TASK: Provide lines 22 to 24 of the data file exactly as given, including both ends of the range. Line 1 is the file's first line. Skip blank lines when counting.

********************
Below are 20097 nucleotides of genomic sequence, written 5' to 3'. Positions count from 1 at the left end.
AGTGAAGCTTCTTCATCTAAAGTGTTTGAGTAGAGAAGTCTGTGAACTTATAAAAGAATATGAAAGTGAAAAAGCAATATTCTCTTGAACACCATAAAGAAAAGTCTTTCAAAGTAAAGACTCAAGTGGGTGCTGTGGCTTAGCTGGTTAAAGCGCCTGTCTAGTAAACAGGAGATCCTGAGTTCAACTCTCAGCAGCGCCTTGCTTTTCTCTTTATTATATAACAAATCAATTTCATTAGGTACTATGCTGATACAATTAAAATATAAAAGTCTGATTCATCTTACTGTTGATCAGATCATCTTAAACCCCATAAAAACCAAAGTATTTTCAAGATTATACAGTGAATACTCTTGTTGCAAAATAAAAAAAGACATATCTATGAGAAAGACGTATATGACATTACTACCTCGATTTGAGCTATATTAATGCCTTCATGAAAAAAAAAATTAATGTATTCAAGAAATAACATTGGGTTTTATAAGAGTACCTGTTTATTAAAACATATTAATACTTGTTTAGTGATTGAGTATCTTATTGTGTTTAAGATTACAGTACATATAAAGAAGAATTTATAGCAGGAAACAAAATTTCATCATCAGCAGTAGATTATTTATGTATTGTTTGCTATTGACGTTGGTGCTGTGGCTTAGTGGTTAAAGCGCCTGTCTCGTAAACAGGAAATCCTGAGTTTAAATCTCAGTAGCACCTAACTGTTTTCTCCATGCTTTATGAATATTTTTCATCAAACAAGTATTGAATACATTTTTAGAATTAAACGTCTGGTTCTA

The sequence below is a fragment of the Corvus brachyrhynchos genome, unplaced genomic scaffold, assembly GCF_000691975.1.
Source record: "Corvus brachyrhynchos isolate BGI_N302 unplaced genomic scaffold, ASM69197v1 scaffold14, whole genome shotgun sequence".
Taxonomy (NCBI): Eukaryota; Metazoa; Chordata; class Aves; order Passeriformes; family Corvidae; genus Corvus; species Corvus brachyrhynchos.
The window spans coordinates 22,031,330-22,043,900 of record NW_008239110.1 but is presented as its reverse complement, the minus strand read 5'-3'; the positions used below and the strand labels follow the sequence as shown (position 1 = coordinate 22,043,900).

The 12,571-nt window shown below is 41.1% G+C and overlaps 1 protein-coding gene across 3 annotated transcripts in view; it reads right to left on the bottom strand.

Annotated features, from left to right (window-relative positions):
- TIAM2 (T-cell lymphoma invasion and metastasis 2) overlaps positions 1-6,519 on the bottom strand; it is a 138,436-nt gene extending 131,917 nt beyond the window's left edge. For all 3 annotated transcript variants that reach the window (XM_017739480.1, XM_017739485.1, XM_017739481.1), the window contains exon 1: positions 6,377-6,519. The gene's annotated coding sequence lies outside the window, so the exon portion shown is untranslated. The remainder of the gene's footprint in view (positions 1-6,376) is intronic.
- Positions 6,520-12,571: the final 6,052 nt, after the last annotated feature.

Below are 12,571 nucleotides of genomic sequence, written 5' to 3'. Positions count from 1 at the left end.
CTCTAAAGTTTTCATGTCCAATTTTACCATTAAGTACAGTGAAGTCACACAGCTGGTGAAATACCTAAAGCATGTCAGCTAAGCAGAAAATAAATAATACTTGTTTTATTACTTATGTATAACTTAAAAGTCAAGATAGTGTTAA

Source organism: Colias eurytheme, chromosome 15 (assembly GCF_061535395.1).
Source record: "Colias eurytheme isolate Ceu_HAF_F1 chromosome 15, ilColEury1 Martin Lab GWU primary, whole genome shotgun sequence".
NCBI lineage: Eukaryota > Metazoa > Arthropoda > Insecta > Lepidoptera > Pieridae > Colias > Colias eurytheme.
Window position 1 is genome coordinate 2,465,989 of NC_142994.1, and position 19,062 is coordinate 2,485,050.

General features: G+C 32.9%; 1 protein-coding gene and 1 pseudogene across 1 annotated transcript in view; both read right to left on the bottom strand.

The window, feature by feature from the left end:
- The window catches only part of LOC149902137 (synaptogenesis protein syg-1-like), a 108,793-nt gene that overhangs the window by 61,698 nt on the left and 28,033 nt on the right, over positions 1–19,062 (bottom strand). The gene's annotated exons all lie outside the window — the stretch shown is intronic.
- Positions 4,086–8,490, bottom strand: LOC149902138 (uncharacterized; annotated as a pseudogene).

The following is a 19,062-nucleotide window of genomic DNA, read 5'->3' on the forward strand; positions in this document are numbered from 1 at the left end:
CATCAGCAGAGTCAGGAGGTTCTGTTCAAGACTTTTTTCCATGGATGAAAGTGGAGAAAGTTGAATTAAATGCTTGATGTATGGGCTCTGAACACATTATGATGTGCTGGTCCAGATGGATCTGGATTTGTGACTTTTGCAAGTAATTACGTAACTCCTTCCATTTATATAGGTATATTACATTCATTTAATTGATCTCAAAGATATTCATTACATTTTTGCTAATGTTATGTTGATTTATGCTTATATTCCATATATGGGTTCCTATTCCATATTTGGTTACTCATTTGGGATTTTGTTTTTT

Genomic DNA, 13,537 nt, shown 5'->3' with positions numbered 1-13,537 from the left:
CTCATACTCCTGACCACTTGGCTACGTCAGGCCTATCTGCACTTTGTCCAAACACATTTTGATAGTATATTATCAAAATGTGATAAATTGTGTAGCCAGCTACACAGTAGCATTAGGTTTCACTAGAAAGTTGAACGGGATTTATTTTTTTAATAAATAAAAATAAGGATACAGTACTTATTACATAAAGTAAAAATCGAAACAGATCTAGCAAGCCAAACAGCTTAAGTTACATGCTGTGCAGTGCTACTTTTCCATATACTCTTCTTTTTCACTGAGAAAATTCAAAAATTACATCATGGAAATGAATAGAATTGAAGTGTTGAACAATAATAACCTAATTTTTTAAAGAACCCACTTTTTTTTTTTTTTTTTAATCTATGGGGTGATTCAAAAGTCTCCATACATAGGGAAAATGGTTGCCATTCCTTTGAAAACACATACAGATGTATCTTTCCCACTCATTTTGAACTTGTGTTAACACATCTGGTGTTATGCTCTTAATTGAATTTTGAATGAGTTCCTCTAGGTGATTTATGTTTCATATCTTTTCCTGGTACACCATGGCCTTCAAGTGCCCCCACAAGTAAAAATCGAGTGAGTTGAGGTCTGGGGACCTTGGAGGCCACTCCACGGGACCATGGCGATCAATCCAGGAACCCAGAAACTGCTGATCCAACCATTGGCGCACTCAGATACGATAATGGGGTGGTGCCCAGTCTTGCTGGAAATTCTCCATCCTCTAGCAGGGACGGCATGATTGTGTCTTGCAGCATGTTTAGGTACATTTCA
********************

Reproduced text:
CATCAGCAGAGTCAGGAGGTTCTGTTCAAGACTTTTTTCCATGGATGAAAGTGGAGAAAGTTGAATTAAATGCTTGATGTATGGGCTCTGAACACATTATGATGTGCTGGTCCAGATGGATCTGGATTTGTGACTTTTGCAAGTAATTACGTAACTCCTTCCATTTATATAGGTATATTACATTCATTTAATTGATCTCAAAGATATTCATTACATTTTTGCTAATGTTATGTTGATTTATGCTTATATTCCATATATGGGTTCCTATTCCATATTTGGTTACTCATTTGGGATTTTGTTTTTT

Genomic DNA, 13,537 nt, shown 5'->3' with positions numbered 1-13,537 from the left:
CTCATACTCCTGACCACTTGGCTACGTCAGGCCTATCTGCACTTTGTCCAAACACATTTTGATAGTATATTATCAAAATGTGATAAATTGTGTAGCCAGCTACACAGTAGCATTAGGTTTCACTAGAAAGTTGAACGGGATTTATTTTTTTAATAAATAAAAATAAGGATACAGTACTTATTACATAAAGTAAAAATCGAAACAGATCTAGCAAGCCAAACAGCTTAAGTTACATGCTGTGCAGTGCTACTTTTCCATATACTCTTCTTTTTCACTGAGAAAATTCAAAAATTACATCATGGAAATGAATAGAATTGAAGTGTTGAACAATAATAACCTAATTTTTTAAAGAACCCACTTTTTTTTTTTTTTTTTAATCTATGGGGTGATTCAAAAGTCTCCATACATAGGGAAAATGGTTGCCATTCCTTTGAAAACACATACAGATGTATCTTTCCCACTCATTTTGAACTTGTGTTAACACATCTGGTGTTATGCTCTTAATTGAATTTTGAATGAGTTCCTCTAGGTGATTTATGTTTCATATCTTTTCCTGGTACACCATGGCCTTCAAGTGCCCCCACAAGTAAAAATCGAGTGAGTTGAGGTCTGGGGACCTTGGAGGCCACTCCACGGGACCATGGCGATCAATCCAGGAACCCAGAAACTGCTGATCCAACCATTGGCGCACTCAGATACGATAATGGGGTGGTGCCCAGTCTTGCTGGAAATTCTCCATCCTCTAGCAGGGACGGCATGATTGTGTCTTGCAGCATGTTTAGGTACATTTCA